We tied up the dinghy to an iron ladder, and on the pier found our inquisitor of the night before smoking in the doorway of a shed marked ‘Harbour Master’. After some civilities we inquired about the steamer. The answer was that it was Saturday, and she had, therefore, gone on to Juist. Did we want a good hotel? The ‘Vier Jahreszeiten’ was still open, etc.
‘Juist, by Jove!’ said Davies, as we walked on. ‘Why are those three going to Juist?’
‘I should have thought it was pretty clear. They’re on their way to Memmert.’
Davies agreed, and we both looked longingly westward at a straw-coloured streak on the sea.
‘Is it some meeting, do you think?’ said Davies.
‘Looks like it. We shall probably find the Kormoran here, wind-bound.’
And find her we did soon after, the outermost of the stack of galliots, on the farther side of the harbour. Two men, whose faces we took a good look at, were sitting on her hatch, mending a sail.
Flooded with sun, yet still as the grave, the town was like a dead butterfly for whom the healing rays had come too late. We crossed some deserted public gardens commanded by a gorgeous casino, its porticos heaped with chairs and tables; so past kiosques and cafés, great white hotels with boarded windows, bazaars and booths, and all the stale lees of vulgar frivolity, to the post-office, which at least was alive. I received a packet of letters and purchased a local time-table, from which we learned that the steamer sailed daily to Borkum via Norderney, touching three times a week at Juist (weather permitting). On the return journey today it was due at Norderney at 7.30 p.m. Then I inquired the way to the ‘Vier Jahreszeiten’. ‘For whatever your principles,
Davies,’ I said, ‘we are going to have the best breakfast money can buy! We’ve got the whole day before us.’
The ‘Four Seasons’ Hotel was on the esplanade facing the northern beach. Living up to its name, it announced on an illuminated sign-board, ‘Inclusive terms for winter visitors; special attention to invalids, etc.’ Here in a great glass restaurant, with the unruffled blue of ocean spread out before us, we ate the king of breakfasts, dismissed the waiter, and over long and fragrant Havanas examined my mail at leisure.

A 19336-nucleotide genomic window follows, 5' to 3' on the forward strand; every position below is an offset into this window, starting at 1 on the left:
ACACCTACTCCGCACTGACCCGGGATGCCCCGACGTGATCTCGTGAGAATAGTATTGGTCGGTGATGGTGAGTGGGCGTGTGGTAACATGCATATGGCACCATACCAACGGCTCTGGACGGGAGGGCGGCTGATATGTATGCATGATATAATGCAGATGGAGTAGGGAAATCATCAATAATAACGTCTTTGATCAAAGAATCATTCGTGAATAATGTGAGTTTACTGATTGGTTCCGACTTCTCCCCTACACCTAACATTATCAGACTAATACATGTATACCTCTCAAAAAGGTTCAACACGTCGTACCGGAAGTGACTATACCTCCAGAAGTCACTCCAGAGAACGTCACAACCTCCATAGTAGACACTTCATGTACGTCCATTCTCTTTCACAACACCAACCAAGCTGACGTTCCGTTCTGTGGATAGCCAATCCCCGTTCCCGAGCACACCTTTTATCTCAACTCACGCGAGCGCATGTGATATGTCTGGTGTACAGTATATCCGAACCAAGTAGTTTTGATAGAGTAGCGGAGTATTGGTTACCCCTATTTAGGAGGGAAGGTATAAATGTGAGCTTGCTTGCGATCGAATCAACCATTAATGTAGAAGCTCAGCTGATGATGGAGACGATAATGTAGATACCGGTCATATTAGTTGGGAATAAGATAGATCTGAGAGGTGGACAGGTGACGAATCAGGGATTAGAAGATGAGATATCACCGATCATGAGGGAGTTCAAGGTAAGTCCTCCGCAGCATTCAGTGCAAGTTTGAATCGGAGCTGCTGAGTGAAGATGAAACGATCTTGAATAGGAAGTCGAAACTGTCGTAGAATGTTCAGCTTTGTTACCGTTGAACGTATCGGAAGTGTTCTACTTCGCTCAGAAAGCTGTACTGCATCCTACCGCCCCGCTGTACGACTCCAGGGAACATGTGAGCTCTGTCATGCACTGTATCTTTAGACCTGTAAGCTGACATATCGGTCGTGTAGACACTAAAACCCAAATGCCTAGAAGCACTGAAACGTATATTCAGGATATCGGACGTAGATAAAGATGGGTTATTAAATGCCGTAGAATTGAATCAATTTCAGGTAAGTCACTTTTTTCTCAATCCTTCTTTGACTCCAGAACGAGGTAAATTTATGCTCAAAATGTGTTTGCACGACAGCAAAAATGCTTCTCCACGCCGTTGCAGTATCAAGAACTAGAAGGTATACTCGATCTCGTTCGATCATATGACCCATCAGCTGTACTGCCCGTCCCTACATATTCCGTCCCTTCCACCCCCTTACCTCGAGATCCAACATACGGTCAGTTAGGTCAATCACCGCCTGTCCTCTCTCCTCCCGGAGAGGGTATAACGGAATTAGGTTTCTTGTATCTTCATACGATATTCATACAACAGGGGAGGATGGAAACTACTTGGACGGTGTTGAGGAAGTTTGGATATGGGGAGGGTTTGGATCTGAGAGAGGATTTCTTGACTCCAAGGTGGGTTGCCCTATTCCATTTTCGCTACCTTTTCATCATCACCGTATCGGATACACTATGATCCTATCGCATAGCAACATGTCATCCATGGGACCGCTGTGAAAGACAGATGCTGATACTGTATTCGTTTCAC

‘What a waste of good diplomacy!’ was my first thought, for nothing had been tampered with, so far as we could judge from the minutest scrutiny, directed, of course, in particular to the franked official letters (for to my surprise there were two) from Whitehall.
The first in order of date (6th Oct.) ran: ‘Dear Carruthers. — Take another week by all means. — Yours, etc.’
The second (marked ‘urgent’) had been sent to my home address and forwarded. It was dated 15th October, and cancelled the previous letter, requesting me to return to London without delay —‘I am sorry to abridge your holiday, but we are very busy, and, at present, short-handed. — Yours, etc.’ There was a dry postscript to the effect that another time I was to be good enough to leave more regular and definite information as to my whereabouts when absent.
‘I’m afraid I never got this!’ I said, handing it to Davies.
‘You won’t go, will you?’ said he, looking, nevertheless, with unconcealed awe at the great man’s handwriting under the haughty official crest. Meanwhile I discovered an endorsement on a corner of the envelope: ‘Don’t worry; it’s only the chief’s fuss. — M—’ I promptly tore up the envelope. There are domestic mysteries which it would be indecent and disloyal to reveal, even to one’s best friend. The rest of my letters need no remark; I smiled over some and blushed over others — all were voices from a life which was infinitely far away. Davies, meanwhile, was deep in the foreign intelligence of a newspaper, spelling it out line by line, and referring impatiently to me for the meaning of words.
‘Hullo!’ he said, suddenly; ‘same old game! Hear that siren?’ A curtain of fog had grown on the northern horizon and was drawing shorewards slowly but surely.
‘It doesn’t matter, does it?’ I said.
‘Well, we must get back to the yacht. We can’t leave her alone in the fog.’
There was some marketing to be done on the way back, and in the course of looking for the shops we wanted we came on the Schwannallée and noted its position. Before we reached the harbour the fog was on us, charging up the streets in dense masses. Happily a tramline led right up to the pier-head, or we should have lost our way and wasted time, which, in the event, was of priceless value. Presently we stumbled up against the Harbour Office, which was our landmark for the steps where we had tied up the dinghy. The same official appeared and good-naturedly held the painter while we handed in our parcels. He wanted to know why we had left the flesh-pots of the ‘Vier Jahreszeiten’. To look after our yacht, of course. There was no need, he objected; there would be no traffic moving while the fog lasted, and the fog, having come on at that hour, had come to stay. If it did clear he would keep an eye on the yacht for us. We thanked him, but thought we would go aboard.